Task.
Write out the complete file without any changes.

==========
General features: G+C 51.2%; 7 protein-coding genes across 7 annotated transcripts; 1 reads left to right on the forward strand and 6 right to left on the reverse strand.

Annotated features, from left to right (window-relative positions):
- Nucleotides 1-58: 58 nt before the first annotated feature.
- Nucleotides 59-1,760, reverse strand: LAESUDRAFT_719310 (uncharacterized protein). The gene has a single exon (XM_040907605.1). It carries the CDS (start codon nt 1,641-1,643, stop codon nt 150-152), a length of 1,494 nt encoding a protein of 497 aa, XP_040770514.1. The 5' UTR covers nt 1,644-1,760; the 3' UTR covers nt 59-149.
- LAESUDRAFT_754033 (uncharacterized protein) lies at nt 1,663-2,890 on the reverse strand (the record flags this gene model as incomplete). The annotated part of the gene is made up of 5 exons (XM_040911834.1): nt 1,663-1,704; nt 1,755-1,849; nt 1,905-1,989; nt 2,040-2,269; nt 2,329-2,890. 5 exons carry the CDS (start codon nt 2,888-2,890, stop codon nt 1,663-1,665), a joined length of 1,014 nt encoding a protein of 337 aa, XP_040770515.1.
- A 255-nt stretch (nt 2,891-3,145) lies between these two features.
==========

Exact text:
General features: G+C 51.2%; 7 protein-coding genes across 7 annotated transcripts; 1 reads left to right on the forward strand and 6 right to left on the reverse strand.

Annotated features, from left to right (window-relative positions):
- Nucleotides 1-58: 58 nt before the first annotated feature.
- Nucleotides 59-1,760, reverse strand: LAESUDRAFT_719310 (uncharacterized protein). The gene has a single exon (XM_040907605.1). It carries the CDS (start codon nt 1,641-1,643, stop codon nt 150-152), a length of 1,494 nt encoding a protein of 497 aa, XP_040770514.1. The 5' UTR covers nt 1,644-1,760; the 3' UTR covers nt 59-149.
- LAESUDRAFT_754033 (uncharacterized protein) lies at nt 1,663-2,890 on the reverse strand (the record flags this gene model as incomplete). The annotated part of the gene is made up of 5 exons (XM_040911834.1): nt 1,663-1,704; nt 1,755-1,849; nt 1,905-1,989; nt 2,040-2,269; nt 2,329-2,890. 5 exons carry the CDS (start codon nt 2,888-2,890, stop codon nt 1,663-1,665), a joined length of 1,014 nt encoding a protein of 337 aa, XP_040770515.1.
- A 255-nt stretch (nt 2,891-3,145) lies between these two features.